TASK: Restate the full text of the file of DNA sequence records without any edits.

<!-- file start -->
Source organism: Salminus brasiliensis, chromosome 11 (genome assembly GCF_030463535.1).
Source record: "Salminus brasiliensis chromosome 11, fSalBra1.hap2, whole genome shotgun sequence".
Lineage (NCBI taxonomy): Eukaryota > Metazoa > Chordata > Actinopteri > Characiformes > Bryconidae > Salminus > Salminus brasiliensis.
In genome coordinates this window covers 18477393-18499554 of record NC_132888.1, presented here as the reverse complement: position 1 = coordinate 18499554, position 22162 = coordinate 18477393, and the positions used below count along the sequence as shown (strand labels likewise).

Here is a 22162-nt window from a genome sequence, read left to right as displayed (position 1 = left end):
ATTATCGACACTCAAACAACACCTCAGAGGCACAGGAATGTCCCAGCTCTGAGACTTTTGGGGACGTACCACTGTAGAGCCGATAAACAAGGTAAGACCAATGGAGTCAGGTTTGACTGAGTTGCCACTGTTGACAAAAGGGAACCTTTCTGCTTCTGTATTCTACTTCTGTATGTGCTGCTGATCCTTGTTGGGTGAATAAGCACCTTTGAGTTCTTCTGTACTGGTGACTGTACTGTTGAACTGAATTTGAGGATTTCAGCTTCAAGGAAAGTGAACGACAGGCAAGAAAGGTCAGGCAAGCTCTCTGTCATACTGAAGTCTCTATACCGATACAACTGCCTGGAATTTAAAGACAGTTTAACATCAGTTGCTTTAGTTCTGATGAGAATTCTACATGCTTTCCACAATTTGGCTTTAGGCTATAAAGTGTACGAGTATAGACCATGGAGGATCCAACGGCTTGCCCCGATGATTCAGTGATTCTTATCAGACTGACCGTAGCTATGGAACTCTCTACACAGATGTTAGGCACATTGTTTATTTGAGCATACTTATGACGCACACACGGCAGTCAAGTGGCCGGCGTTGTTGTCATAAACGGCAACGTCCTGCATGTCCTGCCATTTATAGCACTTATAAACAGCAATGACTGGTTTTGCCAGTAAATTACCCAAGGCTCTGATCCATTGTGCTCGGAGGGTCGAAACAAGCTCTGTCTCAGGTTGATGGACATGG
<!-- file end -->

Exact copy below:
Source organism: Salminus brasiliensis, chromosome 11 (genome assembly GCF_030463535.1).
Source record: "Salminus brasiliensis chromosome 11, fSalBra1.hap2, whole genome shotgun sequence".
Lineage (NCBI taxonomy): Eukaryota > Metazoa > Chordata > Actinopteri > Characiformes > Bryconidae > Salminus > Salminus brasiliensis.
In genome coordinates this window covers 18477393-18499554 of record NC_132888.1, presented here as the reverse complement: position 1 = coordinate 18499554, position 22162 = coordinate 18477393, and the positions used below count along the sequence as shown (strand labels likewise).

Here is a 22162-nt window from a genome sequence, read left to right as displayed (position 1 = left end):
ATTATCGACACTCAAACAACACCTCAGAGGCACAGGAATGTCCCAGCTCTGAGACTTTTGGGGACGTACCACTGTAGAGCCGATAAACAAGGTAAGACCAATGGAGTCAGGTTTGACTGAGTTGCCACTGTTGACAAAAGGGAACCTTTCTGCTTCTGTATTCTACTTCTGTATGTGCTGCTGATCCTTGTTGGGTGAATAAGCACCTTTGAGTTCTTCTGTACTGGTGACTGTACTGTTGAACTGAATTTGAGGATTTCAGCTTCAAGGAAAGTGAACGACAGGCAAGAAAGGTCAGGCAAGCTCTCTGTCATACTGAAGTCTCTATACCGATACAACTGCCTGGAATTTAAAGACAGTTTAACATCAGTTGCTTTAGTTCTGATGAGAATTCTACATGCTTTCCACAATTTGGCTTTAGGCTATAAAGTGTACGAGTATAGACCATGGAGGATCCAACGGCTTGCCCCGATGATTCAGTGATTCTTATCAGACTGACCGTAGCTATGGAACTCTCTACACAGATGTTAGGCACATTGTTTATTTGAGCATACTTATGACGCACACACGGCAGTCAAGTGGCCGGCGTTGTTGTCATAAACGGCAACGTCCTGCATGTCCTGCCATTTATAGCACTTATAAACAGCAATGACTGGTTTTGCCAGTAAATTACCCAAGGCTCTGATCCATTGTGCTCGGAGGGTCGAAACAAGCTCTGTCTCAGGTTGATGGACATGG